blind mountain

April 13th, 2008

So we picked up a few DVDs yesterday afternoon, among which was 李杨/Li Yang‘s 《盲山》/Blind Mountain.

I’m wondering if this is going to turn into a “Blind” series, each film exploring another of modern China’s social ills. If Li Yang is not careful, he might end up like Zhang Yimou, being criticised by the more narrow-minded of China’s people for making films to show foreigners the bad sides of China. Yes, I’ve heard that criticism before.

Anyway, it goes like this: A young, university-educated, but naïve, very naïve, woman by the name of Bai Xuemei is kidnapped- but through trickery, not violence- and sold as a wife to a man in a remote mountain village. She continuously tries to escape, at one stage managing to get on a bus from the county town into the city, but never succeeds. She tries to get a message out to her family, and eventually succeeds, thanks to a child she takes on as a student, and her father comes with two cops to rescue her, but…..

The ending is very sudden, very brutal, very sharp, yet leaves you hanging. You’re left with absolutely no idea how the story actually ends.

And why can’t she escape? Well, all the wives in the village were bought in against their will, and all the villagers see this as perfectly normal. The older wives have even reached some kind of accomodation with, if not acceptance of their situation, to the point where they even help the village men keep the younger women in line and in the village.

Blind Mountain is filmed almost like a documentary. Li Yang makes no judgement about the villagers, he simply presents the village as it is, warts and all.

And there’s no Hollywood melodramatics. Not even any background music. We are left to respond simply as we respond. And it’s a good thing too- I can’t stand how so many filmmakers insist on telling us when we must laugh or cry or whatever. I hate being emotionally manipulated by a soundtrack.

And the result is a quietly brutal film. It doesn’t smack you in the face like the battle scenes in 《集结号》/Assembly. It simply, quietly presents the facts of life in this village, the horrific situation Bai Xuemei finds herself in. And it is subtly infuriating. And it’s not just the men of the village you find yourself hating- actually, you don’t find yourself hating or even really angry with anyone in the film. Your rage and anger are at the situation, not any of the people. How can you hate the people when for each and every one of them, this is simply the way life is and always has been? And yet, you can’t really sympathise with Bai Xuemei, either. Her naïveté is just too frustrating. You want to be on her side, you want to sympathise with her, but she just keeps cocking it up.

Horrible, I know, but that’s how it is. lzh spent a fair bit of the film telling Bai Xuemei how she should go about escaping and getting frustrated with her when she got it all wrong. Again.

And yet, I can’t help but suspect Li Yang of sneaking a few subtle value-judgements into the film. Books, for example. Books and education seem to set up a hierarchy of, ummm, “humanness”, with the villagers being little better than animals, the village school teacher and village chief (both of whom are locals, but with a slightly higher level of education) being a step above, and Bai Xuemei the only character shown as fully “human”.

In a way, Li Yang has a point: Ignorance does tend to keep people stuck in the rut of “the way things have always been”; education does tend to lift people out of that rut and give them the tools to explore other possibilities. However, those are only tendencies and don’t necessarily apply to real people in the real world. I mean, some of the stupidest people I’ve ever met have PhDs. Some of the brightest people I’ve ever met never finished high school.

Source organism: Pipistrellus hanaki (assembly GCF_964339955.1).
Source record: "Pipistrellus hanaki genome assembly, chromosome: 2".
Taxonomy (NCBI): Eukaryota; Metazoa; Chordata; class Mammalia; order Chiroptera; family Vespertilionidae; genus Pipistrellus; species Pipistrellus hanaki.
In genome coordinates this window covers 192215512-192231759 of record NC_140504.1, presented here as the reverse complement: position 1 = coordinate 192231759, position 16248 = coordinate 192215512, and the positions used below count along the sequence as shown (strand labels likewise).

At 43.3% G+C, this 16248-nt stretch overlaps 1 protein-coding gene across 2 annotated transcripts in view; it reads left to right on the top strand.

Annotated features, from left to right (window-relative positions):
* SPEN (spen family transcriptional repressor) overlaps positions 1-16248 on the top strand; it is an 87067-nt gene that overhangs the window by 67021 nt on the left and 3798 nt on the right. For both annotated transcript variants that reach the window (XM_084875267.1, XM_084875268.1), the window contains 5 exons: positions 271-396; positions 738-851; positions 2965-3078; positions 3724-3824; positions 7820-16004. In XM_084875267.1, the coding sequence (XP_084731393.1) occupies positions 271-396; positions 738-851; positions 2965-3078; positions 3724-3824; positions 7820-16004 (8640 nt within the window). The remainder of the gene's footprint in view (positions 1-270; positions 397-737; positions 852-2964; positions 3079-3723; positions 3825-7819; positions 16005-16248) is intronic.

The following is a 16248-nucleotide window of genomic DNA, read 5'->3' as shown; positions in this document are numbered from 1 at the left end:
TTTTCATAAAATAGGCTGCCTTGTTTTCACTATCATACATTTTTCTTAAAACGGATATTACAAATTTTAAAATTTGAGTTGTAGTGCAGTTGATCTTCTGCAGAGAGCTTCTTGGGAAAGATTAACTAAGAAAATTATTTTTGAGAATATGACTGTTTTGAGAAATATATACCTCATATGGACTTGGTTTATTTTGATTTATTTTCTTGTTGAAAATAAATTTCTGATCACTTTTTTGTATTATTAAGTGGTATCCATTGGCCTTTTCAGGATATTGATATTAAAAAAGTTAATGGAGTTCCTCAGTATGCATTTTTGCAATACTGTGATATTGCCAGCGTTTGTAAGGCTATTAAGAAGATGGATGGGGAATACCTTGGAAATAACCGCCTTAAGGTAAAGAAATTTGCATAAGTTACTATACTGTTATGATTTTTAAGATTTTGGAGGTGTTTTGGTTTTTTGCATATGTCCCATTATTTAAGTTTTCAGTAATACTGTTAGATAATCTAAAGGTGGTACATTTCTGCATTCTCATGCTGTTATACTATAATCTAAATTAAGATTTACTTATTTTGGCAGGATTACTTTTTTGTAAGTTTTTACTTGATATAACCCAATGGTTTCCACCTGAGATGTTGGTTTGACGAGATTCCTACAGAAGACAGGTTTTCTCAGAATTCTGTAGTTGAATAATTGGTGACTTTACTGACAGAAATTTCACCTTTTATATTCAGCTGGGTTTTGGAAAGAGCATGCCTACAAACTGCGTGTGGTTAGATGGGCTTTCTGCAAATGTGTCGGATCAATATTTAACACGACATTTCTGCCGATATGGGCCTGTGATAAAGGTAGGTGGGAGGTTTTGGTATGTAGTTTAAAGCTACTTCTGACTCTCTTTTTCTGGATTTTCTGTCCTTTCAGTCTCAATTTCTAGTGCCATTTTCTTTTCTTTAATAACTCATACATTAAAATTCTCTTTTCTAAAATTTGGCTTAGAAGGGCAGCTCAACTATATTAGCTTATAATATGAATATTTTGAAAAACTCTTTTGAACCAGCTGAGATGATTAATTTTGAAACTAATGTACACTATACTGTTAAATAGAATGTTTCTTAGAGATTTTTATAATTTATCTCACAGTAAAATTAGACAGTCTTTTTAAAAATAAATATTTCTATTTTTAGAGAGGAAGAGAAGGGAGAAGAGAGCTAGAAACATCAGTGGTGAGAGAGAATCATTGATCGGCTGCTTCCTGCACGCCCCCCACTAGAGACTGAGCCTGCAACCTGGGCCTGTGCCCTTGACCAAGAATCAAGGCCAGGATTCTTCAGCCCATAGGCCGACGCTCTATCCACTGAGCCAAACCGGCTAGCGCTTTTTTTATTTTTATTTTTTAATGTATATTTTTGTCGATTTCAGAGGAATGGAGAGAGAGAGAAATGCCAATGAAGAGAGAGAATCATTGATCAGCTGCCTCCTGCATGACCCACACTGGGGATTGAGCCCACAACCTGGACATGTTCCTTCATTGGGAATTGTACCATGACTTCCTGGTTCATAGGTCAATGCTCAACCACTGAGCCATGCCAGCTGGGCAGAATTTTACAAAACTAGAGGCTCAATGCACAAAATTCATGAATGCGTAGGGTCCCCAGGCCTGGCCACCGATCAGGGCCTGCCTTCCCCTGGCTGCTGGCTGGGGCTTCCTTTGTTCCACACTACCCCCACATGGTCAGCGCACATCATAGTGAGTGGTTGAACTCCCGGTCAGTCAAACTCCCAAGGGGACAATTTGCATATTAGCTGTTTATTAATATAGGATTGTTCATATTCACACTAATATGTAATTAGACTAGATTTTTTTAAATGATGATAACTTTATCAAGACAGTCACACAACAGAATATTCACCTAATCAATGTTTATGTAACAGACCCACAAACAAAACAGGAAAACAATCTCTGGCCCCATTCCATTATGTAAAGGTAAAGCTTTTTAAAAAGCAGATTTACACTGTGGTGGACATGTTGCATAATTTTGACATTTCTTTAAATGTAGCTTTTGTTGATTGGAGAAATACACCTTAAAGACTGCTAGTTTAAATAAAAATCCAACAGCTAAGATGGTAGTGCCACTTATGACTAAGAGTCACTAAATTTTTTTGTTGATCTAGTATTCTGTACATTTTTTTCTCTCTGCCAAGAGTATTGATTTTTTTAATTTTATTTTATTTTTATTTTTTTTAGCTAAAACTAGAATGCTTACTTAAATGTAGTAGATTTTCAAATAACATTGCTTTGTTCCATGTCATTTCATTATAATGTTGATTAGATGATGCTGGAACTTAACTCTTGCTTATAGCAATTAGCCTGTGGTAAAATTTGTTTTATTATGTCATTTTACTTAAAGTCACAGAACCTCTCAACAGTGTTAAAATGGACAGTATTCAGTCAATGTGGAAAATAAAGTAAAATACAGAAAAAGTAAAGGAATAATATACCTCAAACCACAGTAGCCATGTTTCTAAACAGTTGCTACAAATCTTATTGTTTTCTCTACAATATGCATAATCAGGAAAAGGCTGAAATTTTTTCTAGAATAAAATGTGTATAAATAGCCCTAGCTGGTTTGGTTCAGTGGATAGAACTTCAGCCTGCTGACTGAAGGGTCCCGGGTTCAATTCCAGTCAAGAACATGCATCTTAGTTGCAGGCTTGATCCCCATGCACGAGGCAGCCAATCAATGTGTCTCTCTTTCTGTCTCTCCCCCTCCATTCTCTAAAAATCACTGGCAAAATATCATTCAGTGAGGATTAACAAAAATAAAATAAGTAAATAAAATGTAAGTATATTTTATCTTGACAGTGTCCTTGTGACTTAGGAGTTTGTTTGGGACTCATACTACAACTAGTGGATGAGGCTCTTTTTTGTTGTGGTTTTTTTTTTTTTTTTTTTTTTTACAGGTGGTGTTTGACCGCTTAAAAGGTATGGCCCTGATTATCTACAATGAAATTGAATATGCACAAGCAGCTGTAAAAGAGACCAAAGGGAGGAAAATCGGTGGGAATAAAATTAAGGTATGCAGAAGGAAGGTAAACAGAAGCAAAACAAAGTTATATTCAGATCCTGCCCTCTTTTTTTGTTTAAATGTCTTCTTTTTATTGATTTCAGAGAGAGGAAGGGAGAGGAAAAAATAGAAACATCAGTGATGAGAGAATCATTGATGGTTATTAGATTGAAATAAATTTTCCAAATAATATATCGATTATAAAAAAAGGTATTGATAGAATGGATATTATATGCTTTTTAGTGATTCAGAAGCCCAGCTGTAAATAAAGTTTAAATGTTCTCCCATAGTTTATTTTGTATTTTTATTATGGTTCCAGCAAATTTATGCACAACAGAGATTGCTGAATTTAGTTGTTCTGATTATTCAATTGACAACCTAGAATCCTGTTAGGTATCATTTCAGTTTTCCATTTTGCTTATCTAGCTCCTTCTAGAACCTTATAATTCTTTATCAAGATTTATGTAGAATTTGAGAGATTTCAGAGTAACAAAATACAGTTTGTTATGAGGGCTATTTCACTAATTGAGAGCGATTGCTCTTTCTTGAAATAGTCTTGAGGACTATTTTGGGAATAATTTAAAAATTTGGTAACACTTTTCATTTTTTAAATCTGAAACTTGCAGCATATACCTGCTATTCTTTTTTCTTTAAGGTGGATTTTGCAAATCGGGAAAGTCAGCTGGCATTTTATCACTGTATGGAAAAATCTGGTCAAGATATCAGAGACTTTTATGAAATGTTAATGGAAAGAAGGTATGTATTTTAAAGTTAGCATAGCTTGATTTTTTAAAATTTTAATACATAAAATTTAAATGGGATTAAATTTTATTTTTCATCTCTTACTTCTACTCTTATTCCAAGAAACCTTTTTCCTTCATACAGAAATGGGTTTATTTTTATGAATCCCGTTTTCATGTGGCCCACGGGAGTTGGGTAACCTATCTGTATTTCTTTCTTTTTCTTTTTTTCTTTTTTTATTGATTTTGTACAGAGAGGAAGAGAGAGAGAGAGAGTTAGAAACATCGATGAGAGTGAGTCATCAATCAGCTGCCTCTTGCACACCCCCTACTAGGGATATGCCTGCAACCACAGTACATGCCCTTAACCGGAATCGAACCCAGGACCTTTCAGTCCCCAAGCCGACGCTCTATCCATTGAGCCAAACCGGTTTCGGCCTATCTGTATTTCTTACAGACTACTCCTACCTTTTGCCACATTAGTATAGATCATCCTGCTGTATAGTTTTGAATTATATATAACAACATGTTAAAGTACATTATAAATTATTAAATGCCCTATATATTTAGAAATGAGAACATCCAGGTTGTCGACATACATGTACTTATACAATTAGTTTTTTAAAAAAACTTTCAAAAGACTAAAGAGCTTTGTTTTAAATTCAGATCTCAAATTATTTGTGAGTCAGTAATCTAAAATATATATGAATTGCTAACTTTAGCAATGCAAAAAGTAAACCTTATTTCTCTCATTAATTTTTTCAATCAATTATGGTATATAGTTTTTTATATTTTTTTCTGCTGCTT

And having said that, better education would be one key to ending the buying of kidnapped brides in this village, but only one key. You can’t change “time-honoured” traditions so easily.

About halfway through the film, lzh pointed out that all the village children were boys. Not a girl in sight. And then, of course, there was a scene in which the village chief had to fish an abandoned baby out of the river. One of the dimmer village wives said, “Oh, it’s a girl!”

“Of course it’s a girl,” chimed in an older, wiser wife, “Who’d throw away a boy?”

And then Bai Xuemei, who had been gotten pregnant by then (pregnancy and babies were not just about producing a son and heir; they were also about control of the wives), was, naturally, worried about what kind of child she’d produce. “Don’t worry,” says a lesser-educated wife she’d made friends with, “Your belly’s so pointy, it must be a boy.” And fortunately, it was a boy. Another sneaky little value judgement?

lzh said, “Well, of course they have to get wives in from outside if they throw away all their girls.” Yeah, sure, but if they produced enough girls to satisfy the local men, the result would be terrible inbreeding.

And the ending? This is not confusion, an explosion and 王宝强/Wang Baoqiang walking away with a big grin on his face à la 《盲井》/Blind Shaft. No, there’s not even the suggestion of a resolution, let alone a happy ending. You’re left hanging, wondering what happens next to Bai Xuemei, her husband and her father.

And always in the back of your mind is the knowledge that this story could well be all too true.

It’s not a film that has much positive to say. It tells a horrific story, and the quiet, non-judgemental, documentary style- and the knowledge that this sort of thing actually does go on in some of China’s more remote regions even today- just adds to the horror. It is very well made, though. I won’t say I liked the film, but I would recommend it- not as a “must-see”, but as a “worth-seeing”.

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